Abstract: The high cost of textbooks is of concern not only to college students but also to society as a whole. Open textbooks promise the same educational benefits as traditional textbooks; however, their efficacy remains largely untested. We report on a case study about one community college’s adoption of a free online psychology textbook. During the fall semester 2011, 690 students used this book. Compared with students using a traditional text in the spring of 2011, students who used the free online textbook scored higher on departmental final examinations, had higher grade point averages in the class and had higher retention rates.

The Adoption of Open Educational Resources by One Community College Math Department
International Review of Research in Open and Distance Learning, 2013

Abstract: The high cost of textbooks is of concern not only to college students but also to society as a whole. Open textbooks promise the same educational benefits as traditional textbooks; however, their efficacy remains largely untested. We report on one community college’s adoption of a collection of open resources across five different mathematics classes. During the 2012 fall semester, 2,043 students in five different courses used these open access resources. We present a comparison between the previous two years in terms of the number of students who withdrew from the courses and the number that completed the courses with a C grade or better. Our analysis suggests that while there was likely no change in these educational outcomes, students who have access to open access materials collectively saved a significant amount of money. Students and faculty were surveyed as to their perceptions of these materials and the results were generally favorable.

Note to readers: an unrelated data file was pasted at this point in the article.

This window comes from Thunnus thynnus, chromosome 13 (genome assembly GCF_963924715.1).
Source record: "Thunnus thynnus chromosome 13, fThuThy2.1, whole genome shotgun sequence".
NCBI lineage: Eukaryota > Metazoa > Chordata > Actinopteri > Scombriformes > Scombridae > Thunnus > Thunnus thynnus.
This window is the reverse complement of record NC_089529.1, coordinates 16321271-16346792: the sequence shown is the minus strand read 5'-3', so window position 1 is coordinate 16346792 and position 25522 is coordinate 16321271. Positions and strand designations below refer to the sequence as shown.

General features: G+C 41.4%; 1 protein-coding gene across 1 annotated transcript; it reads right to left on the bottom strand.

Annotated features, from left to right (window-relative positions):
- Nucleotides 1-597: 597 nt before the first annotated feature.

The Open Course: Through the Open Door–Open Courses as Research, Learning, and Engagement
EDUCAUSE Review, 2015

Abstract: Over the last decade, as educators have increasingly experimented with social technologies and interactive pedagogies, the concept of a “course” has been significantly challenged. In particular, questions have arisen as to the key value of the course in the educational system. The numerous high-profile open courseware initiatives from elite universities suggest that content itself is not a sufficient value point on which to build the future of higher education. Indeed, the creators of the OpenCourseWare (OCW) initiative at MIT began with the realization that they were “not going to try to make money” from their content. The actions of institutions like MIT suggest that the true benefit of the academy is the interaction, the access to the debate, to the negotiation of knowledge–not to the stale cataloging of content. Although the open course builds on a long tradition of opening up the academy through lectures, learning via television, and public forums, it is relatively new in the online form. Online open courses challenge a number of assumptions about the idea of the course and can give educators–be they faculty members, trainers, or teachers–new insights into their fields as well as make the teaching process more rewarding. Online open courses can leverage communications technologies and open the door to learners to fully engage with the academic process.